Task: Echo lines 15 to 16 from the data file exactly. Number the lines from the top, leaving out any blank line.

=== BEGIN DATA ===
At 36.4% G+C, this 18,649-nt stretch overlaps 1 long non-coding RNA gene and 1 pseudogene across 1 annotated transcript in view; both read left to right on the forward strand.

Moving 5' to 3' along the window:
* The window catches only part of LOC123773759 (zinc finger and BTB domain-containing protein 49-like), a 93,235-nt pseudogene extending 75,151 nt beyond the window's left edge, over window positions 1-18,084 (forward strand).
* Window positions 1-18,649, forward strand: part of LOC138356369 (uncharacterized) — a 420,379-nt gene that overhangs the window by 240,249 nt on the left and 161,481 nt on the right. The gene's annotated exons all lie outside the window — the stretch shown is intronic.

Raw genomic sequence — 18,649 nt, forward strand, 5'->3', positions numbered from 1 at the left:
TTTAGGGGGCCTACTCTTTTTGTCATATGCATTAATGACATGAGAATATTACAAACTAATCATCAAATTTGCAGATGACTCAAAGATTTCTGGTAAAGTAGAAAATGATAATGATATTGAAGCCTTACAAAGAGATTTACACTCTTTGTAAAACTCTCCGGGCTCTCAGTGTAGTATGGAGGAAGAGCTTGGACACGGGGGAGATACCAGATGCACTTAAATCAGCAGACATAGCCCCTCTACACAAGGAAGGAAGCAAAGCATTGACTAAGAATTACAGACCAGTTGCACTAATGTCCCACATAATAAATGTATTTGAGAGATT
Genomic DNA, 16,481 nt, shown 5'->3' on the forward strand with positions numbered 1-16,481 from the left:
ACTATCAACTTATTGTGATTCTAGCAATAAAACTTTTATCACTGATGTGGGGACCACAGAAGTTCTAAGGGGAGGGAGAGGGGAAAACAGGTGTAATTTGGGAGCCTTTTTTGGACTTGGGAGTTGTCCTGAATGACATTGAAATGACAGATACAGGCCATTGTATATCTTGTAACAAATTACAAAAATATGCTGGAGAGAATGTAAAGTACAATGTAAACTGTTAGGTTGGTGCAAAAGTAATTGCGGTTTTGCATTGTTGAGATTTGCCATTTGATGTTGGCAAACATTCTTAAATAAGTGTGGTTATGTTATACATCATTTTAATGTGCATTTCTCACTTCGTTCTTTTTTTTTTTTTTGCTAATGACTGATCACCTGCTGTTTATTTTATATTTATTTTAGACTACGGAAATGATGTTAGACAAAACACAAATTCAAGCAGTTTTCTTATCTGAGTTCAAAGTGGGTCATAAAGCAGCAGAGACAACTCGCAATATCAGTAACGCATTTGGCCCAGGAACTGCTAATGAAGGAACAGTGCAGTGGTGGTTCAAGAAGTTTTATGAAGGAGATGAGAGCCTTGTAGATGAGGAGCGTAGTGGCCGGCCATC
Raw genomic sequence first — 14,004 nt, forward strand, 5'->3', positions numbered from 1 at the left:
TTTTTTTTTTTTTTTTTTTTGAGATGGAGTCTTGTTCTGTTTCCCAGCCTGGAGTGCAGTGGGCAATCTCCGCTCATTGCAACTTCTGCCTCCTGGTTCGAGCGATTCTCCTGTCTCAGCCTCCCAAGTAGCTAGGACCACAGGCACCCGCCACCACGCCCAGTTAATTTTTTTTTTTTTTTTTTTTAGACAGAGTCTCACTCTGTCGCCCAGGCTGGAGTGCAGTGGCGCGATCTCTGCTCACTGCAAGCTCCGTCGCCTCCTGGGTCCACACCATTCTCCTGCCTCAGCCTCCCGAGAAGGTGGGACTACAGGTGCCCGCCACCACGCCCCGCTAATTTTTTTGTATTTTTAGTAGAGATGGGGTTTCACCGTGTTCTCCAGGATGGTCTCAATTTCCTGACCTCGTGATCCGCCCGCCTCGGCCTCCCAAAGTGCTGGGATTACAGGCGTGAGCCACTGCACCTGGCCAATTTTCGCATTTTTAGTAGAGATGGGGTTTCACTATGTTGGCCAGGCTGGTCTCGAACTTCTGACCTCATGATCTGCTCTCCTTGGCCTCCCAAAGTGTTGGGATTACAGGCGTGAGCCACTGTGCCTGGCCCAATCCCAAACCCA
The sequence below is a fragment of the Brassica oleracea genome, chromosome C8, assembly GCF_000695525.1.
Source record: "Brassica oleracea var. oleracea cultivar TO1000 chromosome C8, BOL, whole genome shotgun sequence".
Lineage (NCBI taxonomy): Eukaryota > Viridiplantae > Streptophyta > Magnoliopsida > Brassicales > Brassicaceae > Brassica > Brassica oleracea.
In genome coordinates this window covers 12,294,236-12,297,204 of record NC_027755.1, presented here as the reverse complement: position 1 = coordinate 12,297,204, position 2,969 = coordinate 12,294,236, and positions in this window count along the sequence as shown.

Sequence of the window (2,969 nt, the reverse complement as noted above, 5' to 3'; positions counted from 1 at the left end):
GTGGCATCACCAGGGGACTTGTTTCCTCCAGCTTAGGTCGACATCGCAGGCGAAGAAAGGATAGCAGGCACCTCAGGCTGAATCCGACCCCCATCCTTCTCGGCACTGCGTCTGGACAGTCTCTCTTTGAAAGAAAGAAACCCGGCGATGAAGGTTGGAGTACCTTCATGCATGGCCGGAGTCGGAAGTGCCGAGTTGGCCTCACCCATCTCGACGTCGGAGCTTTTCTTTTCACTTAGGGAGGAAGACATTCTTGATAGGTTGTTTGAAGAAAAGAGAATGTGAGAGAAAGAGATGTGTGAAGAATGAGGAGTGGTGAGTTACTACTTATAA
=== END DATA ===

Sequence of the window (2,969 nt, the reverse complement as noted above, 5' to 3'; positions counted from 1 at the left end):
GTGGCATCACCAGGGGACTTGTTTCCTCCAGCTTAGGTCGACATCGCAGGCGAAGAAAGGATAGCAGGCACCTCAGGCTGAATCCGACCCCCATCCTTCTCGGCACTGCGTCTGGACAGTCTCTCTTTGAAAGAAAGAAACCCGGCGATGAAGGTTGGAGTACCTTCATGCATGGCCGGAGTCGGAAGTGCCGAGTTGGCCTCACCCATCTCGACGTCGGAGCTTTTCTTTTCACTTAGGGAGGAAGACATTCTTGATAGGTTGTTTGAAGAAAAGAGAATGTGAGAGAAAGAGATGTGTGAAGAATGAGGAGTGGTGAGTTACTACTTATAA